Metal-on-Metal Hip Implant Finds No Cancer Risk at 7 Years Post-Op, But Longer Follow-up Needed

A new study on the potential dangerous effects of metal-on-metal hip implants downplays the risk of cancer posed by these dangerous medical devices.

Researchers at the U.K.’s University of Bristol examined the negative effects of metal surfaced hip implants after seven years of use and was predicated on the multitude of reports of Englanders and other people in the U.K. who’ve already experienced one or several of the oft-reported side effects of receiving one of these implants.

While the study does note the risk of toxic metal poisoning caused by normal wear of these devices, researchers downplay the potential risk of cancer among recipients. Since the study only looks at the first seven years of a person’s life after they receive an all-metal hip implant, such as the DePuy Orthopaedics ASR or Pinnacle resurfacing components, it is unlikely they were going to find someone affected by cancer that’s been caused by the devices.

Cancer generally takes more than seven years to develop. Added to that, all-metal hip implants are generally recommended for younger recipients, typically a class of patients who are less prone to develop cancers. For the study, the U.K.’s National Joint Registry examine the records of nearly 300,000 people in England and Wales who received hip implants of any kind from 2003 until 2010. Of those, more than 40,000 people received an all-metal implant. Based on the findings in the Registry, there was no noticeable difference in cancer rates among people who received either type of device.

These findings may still lead prospective hip implant recipients and the surgeons charged with installing them to believe they are safer or more effective than an older style device. Based on the reports continually compiling from recipients of all-metal hips of their dangers, it’s clear more research is needed on the risk of cancer among people who receive them, especially after the seven-year mark.

The problem is that many recipients of an all-metal implant are unlikely to see that seventh year with these implants. The DePuy ASR device has already been recalled due to extremely high early failure rates. A study of some recipients of this and other metal hip implants suggests the early failure rate of the devices could be as high as 30 percent, meaning a recipient will have to schedule a revision or replacement surgery within five or ten years of receiving it.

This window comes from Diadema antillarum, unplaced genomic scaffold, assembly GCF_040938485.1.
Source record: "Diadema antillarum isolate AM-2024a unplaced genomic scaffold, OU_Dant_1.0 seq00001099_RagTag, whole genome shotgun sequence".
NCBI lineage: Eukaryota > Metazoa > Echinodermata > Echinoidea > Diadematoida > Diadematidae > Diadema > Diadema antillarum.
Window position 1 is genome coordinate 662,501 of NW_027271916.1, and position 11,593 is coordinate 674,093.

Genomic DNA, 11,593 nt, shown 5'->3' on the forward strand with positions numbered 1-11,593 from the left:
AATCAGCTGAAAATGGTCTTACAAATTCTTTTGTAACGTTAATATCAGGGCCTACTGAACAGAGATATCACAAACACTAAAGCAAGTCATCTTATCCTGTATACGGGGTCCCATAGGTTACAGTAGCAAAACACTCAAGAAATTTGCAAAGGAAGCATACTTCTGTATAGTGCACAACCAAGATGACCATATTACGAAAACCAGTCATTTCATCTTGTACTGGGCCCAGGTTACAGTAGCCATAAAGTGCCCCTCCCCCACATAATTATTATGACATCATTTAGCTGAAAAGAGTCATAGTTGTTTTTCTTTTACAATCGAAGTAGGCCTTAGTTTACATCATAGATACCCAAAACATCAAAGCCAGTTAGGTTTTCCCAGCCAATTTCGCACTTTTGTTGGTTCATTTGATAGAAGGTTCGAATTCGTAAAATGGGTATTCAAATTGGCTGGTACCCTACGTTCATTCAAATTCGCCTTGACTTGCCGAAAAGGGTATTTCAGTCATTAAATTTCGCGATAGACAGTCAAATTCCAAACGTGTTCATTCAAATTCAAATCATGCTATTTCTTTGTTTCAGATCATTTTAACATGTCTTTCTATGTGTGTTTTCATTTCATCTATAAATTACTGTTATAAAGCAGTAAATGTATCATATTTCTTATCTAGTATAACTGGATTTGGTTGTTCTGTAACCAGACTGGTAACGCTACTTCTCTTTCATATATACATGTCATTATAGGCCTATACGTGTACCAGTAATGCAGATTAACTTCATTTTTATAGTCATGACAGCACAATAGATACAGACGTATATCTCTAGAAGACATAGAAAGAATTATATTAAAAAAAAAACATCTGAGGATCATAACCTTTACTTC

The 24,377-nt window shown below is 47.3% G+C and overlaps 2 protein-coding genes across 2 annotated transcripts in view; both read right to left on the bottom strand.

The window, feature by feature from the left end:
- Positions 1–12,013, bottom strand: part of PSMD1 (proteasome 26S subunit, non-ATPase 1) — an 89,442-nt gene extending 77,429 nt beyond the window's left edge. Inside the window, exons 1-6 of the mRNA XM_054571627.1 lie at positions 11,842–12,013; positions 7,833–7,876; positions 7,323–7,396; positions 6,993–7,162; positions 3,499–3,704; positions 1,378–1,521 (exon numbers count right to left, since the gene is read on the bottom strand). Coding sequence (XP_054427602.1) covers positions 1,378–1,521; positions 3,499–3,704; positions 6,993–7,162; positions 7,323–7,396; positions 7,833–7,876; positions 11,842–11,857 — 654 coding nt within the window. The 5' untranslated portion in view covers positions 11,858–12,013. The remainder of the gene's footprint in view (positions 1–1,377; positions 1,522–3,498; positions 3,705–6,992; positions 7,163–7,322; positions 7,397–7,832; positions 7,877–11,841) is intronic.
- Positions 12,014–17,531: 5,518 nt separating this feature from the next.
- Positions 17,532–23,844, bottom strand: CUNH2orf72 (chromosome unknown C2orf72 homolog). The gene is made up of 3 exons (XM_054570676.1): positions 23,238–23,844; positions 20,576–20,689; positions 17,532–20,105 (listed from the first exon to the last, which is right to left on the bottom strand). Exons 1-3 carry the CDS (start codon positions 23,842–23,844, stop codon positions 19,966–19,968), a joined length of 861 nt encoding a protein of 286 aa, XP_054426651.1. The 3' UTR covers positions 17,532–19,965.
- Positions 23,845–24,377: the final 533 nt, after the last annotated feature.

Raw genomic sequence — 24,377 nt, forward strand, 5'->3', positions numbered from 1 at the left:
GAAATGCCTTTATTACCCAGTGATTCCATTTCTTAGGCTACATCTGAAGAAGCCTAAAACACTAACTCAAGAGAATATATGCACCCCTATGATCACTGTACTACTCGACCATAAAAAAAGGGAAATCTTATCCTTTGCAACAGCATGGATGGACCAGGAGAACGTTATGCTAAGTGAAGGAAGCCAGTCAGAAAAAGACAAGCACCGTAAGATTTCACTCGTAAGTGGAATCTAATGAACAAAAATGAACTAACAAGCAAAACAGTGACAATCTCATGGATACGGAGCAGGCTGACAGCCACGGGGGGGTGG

While cancer may not be the primary concern, there have been some diagnoses of cancer that have been linked to all-metal implants. Still, the other risks posed by all-metal implants could be just as dangerous. As noted previously, the risk of toxic metal poisoning caused by normal wear-and-tear of the devices remains a top concern. The study from the U.K. did note this risk, showing that recipients of all-metal implants had high levels of the metals cobalt and chromium in their bloodstream and body organs. This can eventually lead to organ damage and organ failure.

Furthering the dangers, many all-metal implants rely on a flawed design that can give some recipients problems from day one wearing the device. Pain and inflammation at the site of the implant and eventual overall unexpected failures of the devices have resulted in thousands of revision and replacement surgeries and are expected to be the reason for thousands more in the future, as long as people rely on these devices instead of an older model with less risk of these side effects.

Even the study from the U.K. acknowledges the need for more research to be conducted, noting its own lack of long-term impacts and the risk of cancer posed by these devices.

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